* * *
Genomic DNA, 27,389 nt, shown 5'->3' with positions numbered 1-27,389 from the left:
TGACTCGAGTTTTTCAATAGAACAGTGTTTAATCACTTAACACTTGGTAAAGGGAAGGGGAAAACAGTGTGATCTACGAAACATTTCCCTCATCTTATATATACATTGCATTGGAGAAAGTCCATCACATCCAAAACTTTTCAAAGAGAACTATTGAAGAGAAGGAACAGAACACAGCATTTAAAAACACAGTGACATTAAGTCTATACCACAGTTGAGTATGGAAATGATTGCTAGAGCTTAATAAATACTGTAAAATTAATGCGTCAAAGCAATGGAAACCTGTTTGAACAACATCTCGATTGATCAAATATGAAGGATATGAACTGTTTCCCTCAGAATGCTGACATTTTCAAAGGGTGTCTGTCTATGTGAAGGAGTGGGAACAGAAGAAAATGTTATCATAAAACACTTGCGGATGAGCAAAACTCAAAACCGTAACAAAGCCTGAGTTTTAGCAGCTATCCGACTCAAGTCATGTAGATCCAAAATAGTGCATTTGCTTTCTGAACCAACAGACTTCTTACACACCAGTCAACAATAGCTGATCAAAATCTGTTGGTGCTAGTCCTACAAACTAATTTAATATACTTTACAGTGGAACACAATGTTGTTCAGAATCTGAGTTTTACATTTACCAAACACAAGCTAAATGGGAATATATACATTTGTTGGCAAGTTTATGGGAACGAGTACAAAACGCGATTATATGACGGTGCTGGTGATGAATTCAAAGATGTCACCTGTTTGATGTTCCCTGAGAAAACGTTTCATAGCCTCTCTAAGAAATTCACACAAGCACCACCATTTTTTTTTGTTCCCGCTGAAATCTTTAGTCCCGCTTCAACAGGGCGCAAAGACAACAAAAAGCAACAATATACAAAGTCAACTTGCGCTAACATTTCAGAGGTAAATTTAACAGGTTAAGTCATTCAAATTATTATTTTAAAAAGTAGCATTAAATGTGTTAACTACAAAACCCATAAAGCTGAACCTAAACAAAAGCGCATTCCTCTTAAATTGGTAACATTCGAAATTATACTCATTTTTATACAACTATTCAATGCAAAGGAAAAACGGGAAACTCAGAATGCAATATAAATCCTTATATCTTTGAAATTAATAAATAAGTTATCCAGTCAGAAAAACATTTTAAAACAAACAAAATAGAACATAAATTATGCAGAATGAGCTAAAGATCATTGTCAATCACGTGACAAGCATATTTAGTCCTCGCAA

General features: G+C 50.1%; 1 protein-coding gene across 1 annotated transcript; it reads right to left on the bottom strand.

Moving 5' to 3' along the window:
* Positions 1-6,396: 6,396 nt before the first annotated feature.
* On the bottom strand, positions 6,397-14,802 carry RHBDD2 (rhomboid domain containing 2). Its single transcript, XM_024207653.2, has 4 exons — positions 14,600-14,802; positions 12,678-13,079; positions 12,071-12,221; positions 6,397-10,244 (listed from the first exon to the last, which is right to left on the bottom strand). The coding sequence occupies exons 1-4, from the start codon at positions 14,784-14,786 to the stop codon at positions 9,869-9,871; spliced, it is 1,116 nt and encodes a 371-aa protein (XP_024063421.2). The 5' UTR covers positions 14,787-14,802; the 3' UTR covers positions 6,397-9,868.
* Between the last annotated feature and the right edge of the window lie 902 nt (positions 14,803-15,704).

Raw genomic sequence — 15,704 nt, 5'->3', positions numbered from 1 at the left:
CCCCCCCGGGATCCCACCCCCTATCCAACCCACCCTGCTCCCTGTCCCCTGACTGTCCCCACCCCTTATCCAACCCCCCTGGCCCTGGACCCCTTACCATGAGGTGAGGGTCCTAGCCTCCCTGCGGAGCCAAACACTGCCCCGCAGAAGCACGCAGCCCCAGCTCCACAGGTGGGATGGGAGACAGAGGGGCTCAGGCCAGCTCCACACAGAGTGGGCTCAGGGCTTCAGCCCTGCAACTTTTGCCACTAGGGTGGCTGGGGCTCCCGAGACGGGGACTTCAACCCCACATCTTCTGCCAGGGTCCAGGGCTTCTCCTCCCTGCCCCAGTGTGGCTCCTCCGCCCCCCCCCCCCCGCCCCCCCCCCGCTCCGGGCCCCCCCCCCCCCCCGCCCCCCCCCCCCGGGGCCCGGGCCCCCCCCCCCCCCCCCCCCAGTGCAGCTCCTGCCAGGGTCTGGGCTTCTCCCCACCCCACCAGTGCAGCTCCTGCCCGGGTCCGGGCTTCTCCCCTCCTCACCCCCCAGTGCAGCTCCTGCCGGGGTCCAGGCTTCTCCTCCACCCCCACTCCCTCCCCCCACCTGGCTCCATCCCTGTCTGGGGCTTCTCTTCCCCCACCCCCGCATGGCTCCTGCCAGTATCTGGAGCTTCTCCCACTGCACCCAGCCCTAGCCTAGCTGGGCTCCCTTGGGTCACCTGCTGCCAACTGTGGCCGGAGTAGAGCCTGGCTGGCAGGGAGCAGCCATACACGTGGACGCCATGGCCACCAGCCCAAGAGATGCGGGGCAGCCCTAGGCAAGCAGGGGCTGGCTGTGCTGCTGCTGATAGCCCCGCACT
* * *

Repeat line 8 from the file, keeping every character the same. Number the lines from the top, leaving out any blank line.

Raw genomic sequence — 15,704 nt, 5'->3', positions numbered from 1 at the left: